MicroBean Configuration CDI

This is the third of a series of posts on some of the personal projects I’ve been working on.  As I hope you’ll see, they all fit together.  The previous post covered MicroBean Configuration.  The next post covers MicroBean CDI Utilities.

This post covers MicroBean Configuration CDI.  Its website is here, its source code is here and its binaries are available from Maven Central.

MicroBean Configuration CDI is a CDI 2.0 portable extension that adapts MicroBean Configuration API together with a backing implementation (such as MicroBean Configuration) to a CDI 2.0 environment.  In practical terms, this means users can inject configuration values into their CDI beans:

@Inject
@ConfigurationValue("fred")
private Integer fred;

To install MicroBean Configuration CDI, place it in your classpath.  Make sure that you have a MicroBean Configuration API implementation, such as MicroBean Configuration, in your classpath as well.

In this respect, MicroBean Configuration CDI is no different from many other CDI-centric configuration frameworks, such as MicroProfile Config or DeltaSpike Configuration or Apache Tamaya’s CDI extension.

MicroBean Configuration CDI differs from these frameworks in its first-class surfacing of configuration coordinates (for more on configuration coordinates and the API that supports them, see my prior post on MicroBean Configuration API).  It also delegates the actual work of looking up configuration values to the underlying MicroBean Configuration API implementation (see MicroBean Configuration for one such implementation), so in itself is really just a thin layer that calls the API for you.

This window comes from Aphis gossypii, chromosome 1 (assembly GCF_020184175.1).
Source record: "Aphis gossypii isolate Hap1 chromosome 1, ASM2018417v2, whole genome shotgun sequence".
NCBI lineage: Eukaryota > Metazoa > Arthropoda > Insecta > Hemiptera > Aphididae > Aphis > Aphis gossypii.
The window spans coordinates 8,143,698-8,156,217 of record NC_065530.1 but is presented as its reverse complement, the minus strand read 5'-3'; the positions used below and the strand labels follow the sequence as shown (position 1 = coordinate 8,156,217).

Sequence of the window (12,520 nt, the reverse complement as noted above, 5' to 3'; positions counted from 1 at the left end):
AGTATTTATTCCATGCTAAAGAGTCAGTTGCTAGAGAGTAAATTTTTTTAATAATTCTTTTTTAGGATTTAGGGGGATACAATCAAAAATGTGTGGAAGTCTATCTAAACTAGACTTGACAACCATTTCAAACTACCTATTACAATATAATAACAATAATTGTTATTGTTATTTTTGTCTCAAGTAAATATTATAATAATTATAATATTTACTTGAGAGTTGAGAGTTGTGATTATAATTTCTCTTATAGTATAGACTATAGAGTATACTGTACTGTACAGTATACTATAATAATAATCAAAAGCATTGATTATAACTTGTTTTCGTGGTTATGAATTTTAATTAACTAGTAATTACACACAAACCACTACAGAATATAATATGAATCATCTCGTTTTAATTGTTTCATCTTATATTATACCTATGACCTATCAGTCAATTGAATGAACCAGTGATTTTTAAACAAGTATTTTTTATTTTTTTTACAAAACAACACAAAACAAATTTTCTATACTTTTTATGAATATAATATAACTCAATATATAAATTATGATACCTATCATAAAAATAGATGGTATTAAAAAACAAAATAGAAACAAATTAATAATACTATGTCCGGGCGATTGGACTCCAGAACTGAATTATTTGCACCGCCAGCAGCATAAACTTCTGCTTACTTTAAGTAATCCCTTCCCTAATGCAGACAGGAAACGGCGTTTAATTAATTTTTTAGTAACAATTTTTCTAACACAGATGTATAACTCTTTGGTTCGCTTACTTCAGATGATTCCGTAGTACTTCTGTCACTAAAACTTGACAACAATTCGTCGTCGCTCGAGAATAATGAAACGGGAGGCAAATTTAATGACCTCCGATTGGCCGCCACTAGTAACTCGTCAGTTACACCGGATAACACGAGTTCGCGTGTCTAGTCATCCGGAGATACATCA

I hope you can see that these three projects—MicroBean Configuration API, MicroBean Configuration and MicroBean Configuration CDI—taken together or separately allow for easy usage of configuration values in your Java SE applications, including standalone CDI 2.0 applications.  These give us a helpful starting point for some of the other projects we’ll cover next in this series.

The next post covers MicroBean CDI Utilities, a tiny project at the moment that helps with a few simple CDI 2.0 tasks.

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2 thoughts on “MicroBean Configuration CDI

  1. Pingback: MicroBean CDI Utilities | Blame Laird

  2. Pingback: MicroBean Configuration | Blame Laird

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